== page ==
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Lawmakers pass flood disclosure requirements for home sellers, landlords

 An excavator digs out access to a manufactured home
Natalie Williams
An excavator digs out access to a manufactured home that was flooded in Berlin on Thursday, July 13, 2023.

This story, by Report for America corps member Carly Berlin, was produced through a partnership between VTDigger and Vermont Public.

A few years ago, when Corinne Cooper was considering leasing a lot at a manufactured home park in Berlin, she had some sense that the park had experienced minor flooding in the past. But, she said, she didn’t receive much information from the property owner when she asked if he had done anything to mitigate the risk.

“I was naive enough to think, ‘Well, you know, I’m only planning on being there two or three years,’” she said. Within that window, floodwaters destroyed her home, when the Stevens Branch of the Winooski River inundated the park last July.

In response to last year’s widespread flooding, Vermont lawmakers have passed new measures intended to give prospective homebuyers, renters and manufactured home purchasers more information about flood risk when looking for their next home.

Vermont now joins a growing list of states that mandate flood risk disclosure for real estate transactions, as climate change fuels more extreme weather.

The new requirements have not yet been signed into law by Gov. Phil Scott, and are part of a sweeping land use and housing reform bill that the Republican governor has suggested he may veto. Yet the flood disclosure measures proved relatively uncontroversial throughout this year’s legislative session.

Rep. Tom Stevens, D-Waterbury, one of the authors of the legislation, represents a town that is no stranger to floods. In the intervening years between Tropical Storm Irene’s destruction in 2011 and the historic floods of 2023, “there were a number of people who bought homes that had no idea that they were in a flood zone,” Stevens said.

“Those communities who were affected felt like this was something that was missing from statute,” he added.

The new measures require the seller of a property to tell a buyer whether the building is in a high or moderate-risk flood zone mapped by the Federal Emergency Management Agency. The seller must also disclose whether the property flooded while they owned it — and if it faced damage from flood-related erosion or a landslide, issues that arose after last summer’s floods. Sellers will also need to reveal whether or not they maintain flood insurance on the property. And if a seller fails to tell the buyer any of this information, the legislation lays out a clear path for recourse.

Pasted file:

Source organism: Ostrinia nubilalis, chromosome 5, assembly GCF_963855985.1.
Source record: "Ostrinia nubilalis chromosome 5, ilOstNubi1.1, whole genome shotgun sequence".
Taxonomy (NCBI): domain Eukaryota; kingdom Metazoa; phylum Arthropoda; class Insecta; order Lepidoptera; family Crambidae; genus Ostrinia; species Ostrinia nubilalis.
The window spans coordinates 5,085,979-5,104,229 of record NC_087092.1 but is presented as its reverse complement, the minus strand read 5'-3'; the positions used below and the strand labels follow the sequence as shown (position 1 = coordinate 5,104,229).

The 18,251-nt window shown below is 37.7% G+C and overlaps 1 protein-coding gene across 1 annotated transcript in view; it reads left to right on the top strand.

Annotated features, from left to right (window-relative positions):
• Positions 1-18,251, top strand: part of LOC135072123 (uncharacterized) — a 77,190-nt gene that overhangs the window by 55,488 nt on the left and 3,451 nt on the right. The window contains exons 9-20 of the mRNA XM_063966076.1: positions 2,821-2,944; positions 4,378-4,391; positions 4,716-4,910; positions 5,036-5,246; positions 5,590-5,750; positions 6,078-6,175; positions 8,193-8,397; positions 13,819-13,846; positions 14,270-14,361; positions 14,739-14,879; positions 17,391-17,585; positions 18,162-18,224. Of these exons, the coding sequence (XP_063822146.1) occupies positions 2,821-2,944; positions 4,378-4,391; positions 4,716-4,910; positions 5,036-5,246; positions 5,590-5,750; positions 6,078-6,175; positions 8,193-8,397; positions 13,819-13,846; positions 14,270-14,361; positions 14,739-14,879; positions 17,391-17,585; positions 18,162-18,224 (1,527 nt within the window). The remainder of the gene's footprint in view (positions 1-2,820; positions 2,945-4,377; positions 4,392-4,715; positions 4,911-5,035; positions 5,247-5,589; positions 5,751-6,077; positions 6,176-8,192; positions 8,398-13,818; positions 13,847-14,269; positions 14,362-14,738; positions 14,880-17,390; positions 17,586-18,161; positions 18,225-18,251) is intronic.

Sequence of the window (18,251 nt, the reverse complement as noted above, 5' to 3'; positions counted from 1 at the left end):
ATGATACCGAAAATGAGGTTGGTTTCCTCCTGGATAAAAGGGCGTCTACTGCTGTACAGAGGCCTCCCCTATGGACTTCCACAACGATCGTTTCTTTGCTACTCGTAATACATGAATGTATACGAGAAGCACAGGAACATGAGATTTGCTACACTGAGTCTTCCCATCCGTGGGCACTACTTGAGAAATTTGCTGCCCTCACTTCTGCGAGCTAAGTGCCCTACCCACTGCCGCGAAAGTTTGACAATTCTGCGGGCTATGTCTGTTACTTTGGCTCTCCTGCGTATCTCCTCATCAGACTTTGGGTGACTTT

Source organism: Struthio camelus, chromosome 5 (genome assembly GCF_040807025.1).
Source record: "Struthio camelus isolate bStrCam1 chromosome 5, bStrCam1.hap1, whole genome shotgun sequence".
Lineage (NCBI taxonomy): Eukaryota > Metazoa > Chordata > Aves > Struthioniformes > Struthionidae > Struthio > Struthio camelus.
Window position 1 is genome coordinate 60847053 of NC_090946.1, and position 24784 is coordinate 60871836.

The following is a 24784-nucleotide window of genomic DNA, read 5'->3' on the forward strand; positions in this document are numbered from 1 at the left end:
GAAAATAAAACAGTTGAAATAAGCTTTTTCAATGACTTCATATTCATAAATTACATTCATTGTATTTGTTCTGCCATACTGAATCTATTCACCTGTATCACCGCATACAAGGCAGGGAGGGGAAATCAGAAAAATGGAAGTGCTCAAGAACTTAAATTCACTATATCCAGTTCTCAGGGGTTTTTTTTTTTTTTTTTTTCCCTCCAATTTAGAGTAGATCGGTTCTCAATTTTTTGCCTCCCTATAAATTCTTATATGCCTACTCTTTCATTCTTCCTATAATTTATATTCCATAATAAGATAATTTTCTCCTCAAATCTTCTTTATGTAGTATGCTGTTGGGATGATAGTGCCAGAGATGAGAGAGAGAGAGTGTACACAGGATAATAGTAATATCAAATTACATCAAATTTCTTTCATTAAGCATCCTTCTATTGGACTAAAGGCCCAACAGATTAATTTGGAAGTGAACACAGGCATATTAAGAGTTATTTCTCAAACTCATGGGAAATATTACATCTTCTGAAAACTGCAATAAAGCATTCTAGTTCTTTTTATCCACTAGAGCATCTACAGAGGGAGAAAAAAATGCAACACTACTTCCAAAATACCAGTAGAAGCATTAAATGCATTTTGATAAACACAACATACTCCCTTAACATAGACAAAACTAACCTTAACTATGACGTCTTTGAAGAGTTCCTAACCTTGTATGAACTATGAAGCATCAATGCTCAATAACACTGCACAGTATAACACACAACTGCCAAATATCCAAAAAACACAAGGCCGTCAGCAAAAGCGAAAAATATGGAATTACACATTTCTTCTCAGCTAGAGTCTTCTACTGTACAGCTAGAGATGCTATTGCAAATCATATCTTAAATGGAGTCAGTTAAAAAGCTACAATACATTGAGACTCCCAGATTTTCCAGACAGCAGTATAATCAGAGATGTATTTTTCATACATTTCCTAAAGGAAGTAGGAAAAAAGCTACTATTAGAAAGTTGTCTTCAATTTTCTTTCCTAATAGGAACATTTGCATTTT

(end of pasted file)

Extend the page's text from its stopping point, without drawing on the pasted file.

Prospective buyers already have some avenues to learn about flood risk. When seeking to buy a home within FEMA’s so-called 100-year floodplain, purchasers pursuing a federally-backed mortgage will already learn from their lender that federal law requires them to take out a flood insurance policy. And the new flood disclosure requirements augment existing rules realtors follow to relay potential hazards to buyers.

Peter Tucker, a lobbyist for the Vermont Association of Realtors, previously told VTDigger/Vermont Public that he supported the proposed disclosure measures but found them somewhat redundant, given existing realtors’ rules. Now, though, he recognizes that for buyers paying for property in cash — or the estimated 30-40% of the market not working with a realtor — the disclosure law will provide information they may not get elsewhere.

“I think it becomes more important when you consider the entire marketplace,” he said.

That information may help homeowners better prepare for future flooding. A 2022 FEMA analysis found that states with stronger flood disclosure requirements often have higher rates of residents with flood insurance policies. Without flood insurance, Vermonters are left relying on federal disaster aid to recoup their losses — which rarely pays out as much money.

The bill also requires that landlords disclose whether a rental sits in FEMA’s high-risk flood zone before a tenant signs a lease, and tasks the state Department of Housing and Community Development with creating a model form for property owners to use to convey this risk. The state would need to create a similar notice for lot leases in manufactured home parks. Flood damage to a manufactured home itself would need to be communicated to a buyer, too.

Cooper sees flood risk disclosure as a step in the right direction. And she hopes people will grasp the gravity of the information when they get it — even if their choices are constrained by Vermont’s acute housing shortage and skyrocketing prices.

“Just because something hasn’t flooded or flooded to a certain degree in the past doesn’t mean that it won’t in the future,” Cooper said. “I’m certainly not wanting anybody else to take those risks.”


Carly covers housing and infrastructure for Vermont Public and VTDigger and is a corps member with the national journalism nonprofit Report for America.
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